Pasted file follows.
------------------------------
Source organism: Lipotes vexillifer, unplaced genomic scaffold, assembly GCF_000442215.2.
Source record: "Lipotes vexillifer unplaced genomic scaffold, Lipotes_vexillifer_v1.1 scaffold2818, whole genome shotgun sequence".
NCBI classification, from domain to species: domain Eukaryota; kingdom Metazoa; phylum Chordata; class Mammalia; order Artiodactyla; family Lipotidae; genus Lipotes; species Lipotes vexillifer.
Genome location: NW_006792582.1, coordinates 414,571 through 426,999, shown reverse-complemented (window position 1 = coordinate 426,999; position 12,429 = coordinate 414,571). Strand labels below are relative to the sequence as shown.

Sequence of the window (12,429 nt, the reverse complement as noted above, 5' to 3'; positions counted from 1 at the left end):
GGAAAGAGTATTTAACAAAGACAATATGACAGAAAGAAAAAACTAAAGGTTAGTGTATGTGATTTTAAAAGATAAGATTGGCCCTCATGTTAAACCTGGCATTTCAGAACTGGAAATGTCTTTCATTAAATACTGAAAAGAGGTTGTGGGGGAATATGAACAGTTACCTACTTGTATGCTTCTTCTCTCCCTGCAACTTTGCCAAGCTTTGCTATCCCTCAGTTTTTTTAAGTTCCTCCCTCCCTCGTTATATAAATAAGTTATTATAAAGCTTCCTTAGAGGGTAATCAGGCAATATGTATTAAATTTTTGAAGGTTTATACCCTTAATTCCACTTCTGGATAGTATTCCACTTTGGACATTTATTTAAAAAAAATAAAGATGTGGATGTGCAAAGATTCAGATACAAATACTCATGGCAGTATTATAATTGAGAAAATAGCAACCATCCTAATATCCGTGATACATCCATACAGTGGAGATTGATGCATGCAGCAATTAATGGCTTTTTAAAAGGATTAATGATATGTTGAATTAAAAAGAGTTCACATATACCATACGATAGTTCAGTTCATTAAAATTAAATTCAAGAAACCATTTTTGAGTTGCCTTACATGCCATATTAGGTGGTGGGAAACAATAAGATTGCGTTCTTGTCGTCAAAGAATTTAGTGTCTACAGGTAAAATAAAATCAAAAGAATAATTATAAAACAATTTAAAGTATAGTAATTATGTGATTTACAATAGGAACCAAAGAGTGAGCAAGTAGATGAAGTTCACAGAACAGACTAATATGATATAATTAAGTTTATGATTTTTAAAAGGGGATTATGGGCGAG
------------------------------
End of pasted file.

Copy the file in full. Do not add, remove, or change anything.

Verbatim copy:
Source organism: Lipotes vexillifer, unplaced genomic scaffold, assembly GCF_000442215.2.
Source record: "Lipotes vexillifer unplaced genomic scaffold, Lipotes_vexillifer_v1.1 scaffold2818, whole genome shotgun sequence".
NCBI classification, from domain to species: domain Eukaryota; kingdom Metazoa; phylum Chordata; class Mammalia; order Artiodactyla; family Lipotidae; genus Lipotes; species Lipotes vexillifer.
Genome location: NW_006792582.1, coordinates 414,571 through 426,999, shown reverse-complemented (window position 1 = coordinate 426,999; position 12,429 = coordinate 414,571). Strand labels below are relative to the sequence as shown.

Sequence of the window (12,429 nt, the reverse complement as noted above, 5' to 3'; positions counted from 1 at the left end):
GGAAAGAGTATTTAACAAAGACAATATGACAGAAAGAAAAAACTAAAGGTTAGTGTATGTGATTTTAAAAGATAAGATTGGCCCTCATGTTAAACCTGGCATTTCAGAACTGGAAATGTCTTTCATTAAATACTGAAAAGAGGTTGTGGGGGAATATGAACAGTTACCTACTTGTATGCTTCTTCTCTCCCTGCAACTTTGCCAAGCTTTGCTATCCCTCAGTTTTTTTAAGTTCCTCCCTCCCTCGTTATATAAATAAGTTATTATAAAGCTTCCTTAGAGGGTAATCAGGCAATATGTATTAAATTTTTGAAGGTTTATACCCTTAATTCCACTTCTGGATAGTATTCCACTTTGGACATTTATTTAAAAAAAATAAAGATGTGGATGTGCAAAGATTCAGATACAAATACTCATGGCAGTATTATAATTGAGAAAATAGCAACCATCCTAATATCCGTGATACATCCATACAGTGGAGATTGATGCATGCAGCAATTAATGGCTTTTTAAAAGGATTAATGATATGTTGAATTAAAAAGAGTTCACATATACCATACGATAGTTCAGTTCATTAAAATTAAATTCAAGAAACCATTTTTGAGTTGCCTTACATGCCATATTAGGTGGTGGGAAACAATAAGATTGCGTTCTTGTCGTCAAAGAATTTAGTGTCTACAGGTAAAATAAAATCAAAAGAATAATTATAAAACAATTTAAAGTATAGTAATTATGTGATTTACAATAGGAACCAAAGAGTGAGCAAGTAGATGAAGTTCACAGAACAGACTAATATGATATAATTAAGTTTATGATTTTTAAAAGGGGATTATGGGCGAG